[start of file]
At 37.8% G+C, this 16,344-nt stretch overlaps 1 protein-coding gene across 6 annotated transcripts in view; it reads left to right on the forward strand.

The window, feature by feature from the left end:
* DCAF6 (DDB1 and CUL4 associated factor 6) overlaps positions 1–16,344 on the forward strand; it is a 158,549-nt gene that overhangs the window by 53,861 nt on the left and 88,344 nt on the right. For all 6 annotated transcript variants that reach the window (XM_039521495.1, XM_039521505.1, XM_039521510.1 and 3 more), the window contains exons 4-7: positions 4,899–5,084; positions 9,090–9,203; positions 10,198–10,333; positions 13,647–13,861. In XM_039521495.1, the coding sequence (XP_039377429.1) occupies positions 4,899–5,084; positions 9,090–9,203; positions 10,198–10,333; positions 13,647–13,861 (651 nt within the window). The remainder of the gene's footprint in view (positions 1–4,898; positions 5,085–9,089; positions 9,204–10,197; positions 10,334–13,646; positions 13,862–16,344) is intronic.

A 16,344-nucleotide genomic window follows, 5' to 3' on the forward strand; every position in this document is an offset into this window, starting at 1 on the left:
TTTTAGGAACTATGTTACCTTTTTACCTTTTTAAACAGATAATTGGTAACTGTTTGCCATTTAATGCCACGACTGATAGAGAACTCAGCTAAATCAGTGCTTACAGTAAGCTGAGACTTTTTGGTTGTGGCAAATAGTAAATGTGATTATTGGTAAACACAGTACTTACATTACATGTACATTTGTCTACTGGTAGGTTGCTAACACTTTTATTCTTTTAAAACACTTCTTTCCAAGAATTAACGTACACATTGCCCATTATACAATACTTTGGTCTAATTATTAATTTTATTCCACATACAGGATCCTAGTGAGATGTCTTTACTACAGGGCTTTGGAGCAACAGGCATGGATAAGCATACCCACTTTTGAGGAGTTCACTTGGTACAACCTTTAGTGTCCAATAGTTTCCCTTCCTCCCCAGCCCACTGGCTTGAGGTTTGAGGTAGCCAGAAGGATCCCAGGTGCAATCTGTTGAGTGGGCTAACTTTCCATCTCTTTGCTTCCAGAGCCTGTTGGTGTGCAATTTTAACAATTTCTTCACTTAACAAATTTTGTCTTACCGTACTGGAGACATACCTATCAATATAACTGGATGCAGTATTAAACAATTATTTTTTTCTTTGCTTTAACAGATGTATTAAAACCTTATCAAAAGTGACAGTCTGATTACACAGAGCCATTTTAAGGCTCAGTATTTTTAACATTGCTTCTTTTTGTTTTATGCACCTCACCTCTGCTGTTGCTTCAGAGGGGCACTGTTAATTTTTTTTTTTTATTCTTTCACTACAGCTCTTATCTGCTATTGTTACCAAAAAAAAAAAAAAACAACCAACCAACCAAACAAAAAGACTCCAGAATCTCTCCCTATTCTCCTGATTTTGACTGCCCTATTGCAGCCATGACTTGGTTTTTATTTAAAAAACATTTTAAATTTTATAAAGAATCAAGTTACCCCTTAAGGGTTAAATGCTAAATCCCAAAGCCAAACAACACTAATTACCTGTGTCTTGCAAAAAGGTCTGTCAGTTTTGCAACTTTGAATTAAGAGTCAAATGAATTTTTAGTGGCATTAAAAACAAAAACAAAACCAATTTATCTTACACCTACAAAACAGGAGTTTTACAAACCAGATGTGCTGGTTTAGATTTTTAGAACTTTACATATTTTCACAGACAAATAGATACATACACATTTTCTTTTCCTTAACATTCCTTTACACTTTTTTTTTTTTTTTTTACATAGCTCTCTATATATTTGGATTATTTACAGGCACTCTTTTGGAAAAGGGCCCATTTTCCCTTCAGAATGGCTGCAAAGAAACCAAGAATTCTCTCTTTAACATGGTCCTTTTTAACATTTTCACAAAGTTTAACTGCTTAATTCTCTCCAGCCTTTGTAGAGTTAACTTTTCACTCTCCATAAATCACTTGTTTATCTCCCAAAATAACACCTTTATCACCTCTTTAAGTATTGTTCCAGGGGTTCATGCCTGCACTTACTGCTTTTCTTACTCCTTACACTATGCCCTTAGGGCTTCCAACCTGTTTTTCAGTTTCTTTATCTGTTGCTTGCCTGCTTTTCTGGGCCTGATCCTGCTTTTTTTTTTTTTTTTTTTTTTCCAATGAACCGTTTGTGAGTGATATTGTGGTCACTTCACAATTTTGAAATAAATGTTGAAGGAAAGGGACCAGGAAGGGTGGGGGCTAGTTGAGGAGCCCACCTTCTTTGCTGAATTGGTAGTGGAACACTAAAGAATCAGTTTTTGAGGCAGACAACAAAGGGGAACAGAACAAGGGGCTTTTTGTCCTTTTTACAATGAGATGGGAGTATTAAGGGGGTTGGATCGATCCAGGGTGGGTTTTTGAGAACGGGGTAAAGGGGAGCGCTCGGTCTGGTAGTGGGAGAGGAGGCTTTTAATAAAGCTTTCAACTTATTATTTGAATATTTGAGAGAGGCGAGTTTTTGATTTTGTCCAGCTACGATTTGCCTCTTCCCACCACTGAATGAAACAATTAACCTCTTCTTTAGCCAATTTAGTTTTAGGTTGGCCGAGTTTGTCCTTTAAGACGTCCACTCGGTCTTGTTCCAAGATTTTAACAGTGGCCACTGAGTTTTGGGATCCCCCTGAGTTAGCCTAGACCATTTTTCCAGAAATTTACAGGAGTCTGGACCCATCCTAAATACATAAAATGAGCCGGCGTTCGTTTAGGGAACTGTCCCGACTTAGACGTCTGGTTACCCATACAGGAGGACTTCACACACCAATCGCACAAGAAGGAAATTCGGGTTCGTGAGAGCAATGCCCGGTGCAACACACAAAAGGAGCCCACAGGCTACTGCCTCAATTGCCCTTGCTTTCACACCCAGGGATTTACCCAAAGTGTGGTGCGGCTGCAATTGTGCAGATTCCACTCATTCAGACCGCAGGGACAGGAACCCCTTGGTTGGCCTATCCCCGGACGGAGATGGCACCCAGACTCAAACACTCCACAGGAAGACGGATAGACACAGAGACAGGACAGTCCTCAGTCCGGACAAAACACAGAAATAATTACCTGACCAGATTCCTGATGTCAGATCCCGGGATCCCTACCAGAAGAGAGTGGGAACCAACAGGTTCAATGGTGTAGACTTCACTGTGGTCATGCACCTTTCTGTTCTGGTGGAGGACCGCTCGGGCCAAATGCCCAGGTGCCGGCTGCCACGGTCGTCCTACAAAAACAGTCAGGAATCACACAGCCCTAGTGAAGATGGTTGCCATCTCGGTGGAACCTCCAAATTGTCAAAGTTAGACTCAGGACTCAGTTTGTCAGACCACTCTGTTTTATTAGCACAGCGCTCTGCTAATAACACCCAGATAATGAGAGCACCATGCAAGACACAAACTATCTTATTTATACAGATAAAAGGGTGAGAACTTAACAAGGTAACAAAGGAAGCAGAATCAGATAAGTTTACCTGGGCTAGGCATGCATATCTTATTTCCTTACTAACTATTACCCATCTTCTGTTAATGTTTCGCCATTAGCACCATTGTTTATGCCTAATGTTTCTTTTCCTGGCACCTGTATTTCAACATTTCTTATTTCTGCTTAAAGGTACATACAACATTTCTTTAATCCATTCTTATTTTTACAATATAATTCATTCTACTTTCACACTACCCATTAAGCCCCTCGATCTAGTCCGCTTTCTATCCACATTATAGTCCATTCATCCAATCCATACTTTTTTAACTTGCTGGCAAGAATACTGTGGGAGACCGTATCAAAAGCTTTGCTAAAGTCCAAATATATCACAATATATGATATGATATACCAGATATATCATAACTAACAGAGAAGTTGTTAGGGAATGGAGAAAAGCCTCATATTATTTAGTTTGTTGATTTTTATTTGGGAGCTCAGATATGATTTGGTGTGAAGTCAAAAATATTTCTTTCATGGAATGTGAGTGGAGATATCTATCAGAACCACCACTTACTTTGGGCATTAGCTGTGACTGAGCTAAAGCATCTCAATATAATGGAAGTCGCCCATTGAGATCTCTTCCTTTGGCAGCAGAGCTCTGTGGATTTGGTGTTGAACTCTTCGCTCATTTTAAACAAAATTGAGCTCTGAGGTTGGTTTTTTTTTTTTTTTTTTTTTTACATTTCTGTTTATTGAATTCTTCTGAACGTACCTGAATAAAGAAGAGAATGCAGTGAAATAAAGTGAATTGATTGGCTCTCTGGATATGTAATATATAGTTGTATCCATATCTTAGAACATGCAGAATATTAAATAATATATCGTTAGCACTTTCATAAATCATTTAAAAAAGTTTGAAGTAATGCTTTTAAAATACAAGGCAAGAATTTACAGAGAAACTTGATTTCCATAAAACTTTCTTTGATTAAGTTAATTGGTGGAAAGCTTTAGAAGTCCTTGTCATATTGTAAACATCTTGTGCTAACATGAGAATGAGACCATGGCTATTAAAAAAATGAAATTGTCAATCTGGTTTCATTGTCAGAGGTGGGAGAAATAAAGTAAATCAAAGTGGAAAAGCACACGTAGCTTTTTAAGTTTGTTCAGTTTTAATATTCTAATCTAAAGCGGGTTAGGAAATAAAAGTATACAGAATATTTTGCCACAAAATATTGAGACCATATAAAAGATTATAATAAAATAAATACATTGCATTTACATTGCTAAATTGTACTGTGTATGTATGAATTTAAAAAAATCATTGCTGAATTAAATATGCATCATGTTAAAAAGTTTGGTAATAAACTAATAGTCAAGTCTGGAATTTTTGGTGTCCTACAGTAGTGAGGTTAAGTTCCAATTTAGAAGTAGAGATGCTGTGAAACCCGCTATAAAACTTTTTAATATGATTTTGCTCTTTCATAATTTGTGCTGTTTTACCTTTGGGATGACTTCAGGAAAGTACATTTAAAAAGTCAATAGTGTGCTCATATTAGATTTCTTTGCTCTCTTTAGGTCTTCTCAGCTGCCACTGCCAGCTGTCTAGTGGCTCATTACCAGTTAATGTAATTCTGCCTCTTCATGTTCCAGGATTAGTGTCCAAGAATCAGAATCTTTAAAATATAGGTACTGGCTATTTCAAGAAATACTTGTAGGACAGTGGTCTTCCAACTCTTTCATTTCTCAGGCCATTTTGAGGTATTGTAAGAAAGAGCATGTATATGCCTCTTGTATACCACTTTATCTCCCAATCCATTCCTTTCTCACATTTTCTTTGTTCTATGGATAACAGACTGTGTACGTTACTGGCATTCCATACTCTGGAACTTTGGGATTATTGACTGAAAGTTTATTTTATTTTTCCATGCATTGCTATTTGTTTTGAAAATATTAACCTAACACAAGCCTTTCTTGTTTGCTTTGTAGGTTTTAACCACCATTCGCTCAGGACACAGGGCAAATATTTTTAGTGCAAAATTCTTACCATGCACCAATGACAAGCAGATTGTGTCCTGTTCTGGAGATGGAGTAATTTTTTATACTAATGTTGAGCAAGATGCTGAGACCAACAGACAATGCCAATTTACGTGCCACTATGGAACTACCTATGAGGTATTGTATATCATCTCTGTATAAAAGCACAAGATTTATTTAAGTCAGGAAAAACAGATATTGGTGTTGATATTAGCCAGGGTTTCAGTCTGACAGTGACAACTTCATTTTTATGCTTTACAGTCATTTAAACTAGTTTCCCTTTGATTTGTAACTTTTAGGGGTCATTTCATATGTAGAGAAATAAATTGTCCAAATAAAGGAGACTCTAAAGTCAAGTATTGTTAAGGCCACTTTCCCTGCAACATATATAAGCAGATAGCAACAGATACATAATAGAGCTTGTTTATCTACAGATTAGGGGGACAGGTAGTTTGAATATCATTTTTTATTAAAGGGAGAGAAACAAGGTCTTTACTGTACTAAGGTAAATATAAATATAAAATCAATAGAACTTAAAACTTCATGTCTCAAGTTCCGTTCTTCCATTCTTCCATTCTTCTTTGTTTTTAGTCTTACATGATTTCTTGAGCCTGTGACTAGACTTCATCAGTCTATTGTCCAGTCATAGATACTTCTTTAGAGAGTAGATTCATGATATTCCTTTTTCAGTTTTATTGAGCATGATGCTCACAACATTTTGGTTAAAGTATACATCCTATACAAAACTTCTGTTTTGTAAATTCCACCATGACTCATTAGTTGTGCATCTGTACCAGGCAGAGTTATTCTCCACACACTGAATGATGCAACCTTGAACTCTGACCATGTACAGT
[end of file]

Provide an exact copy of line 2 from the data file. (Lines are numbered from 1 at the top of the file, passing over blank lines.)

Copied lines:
The window, feature by feature from the left end: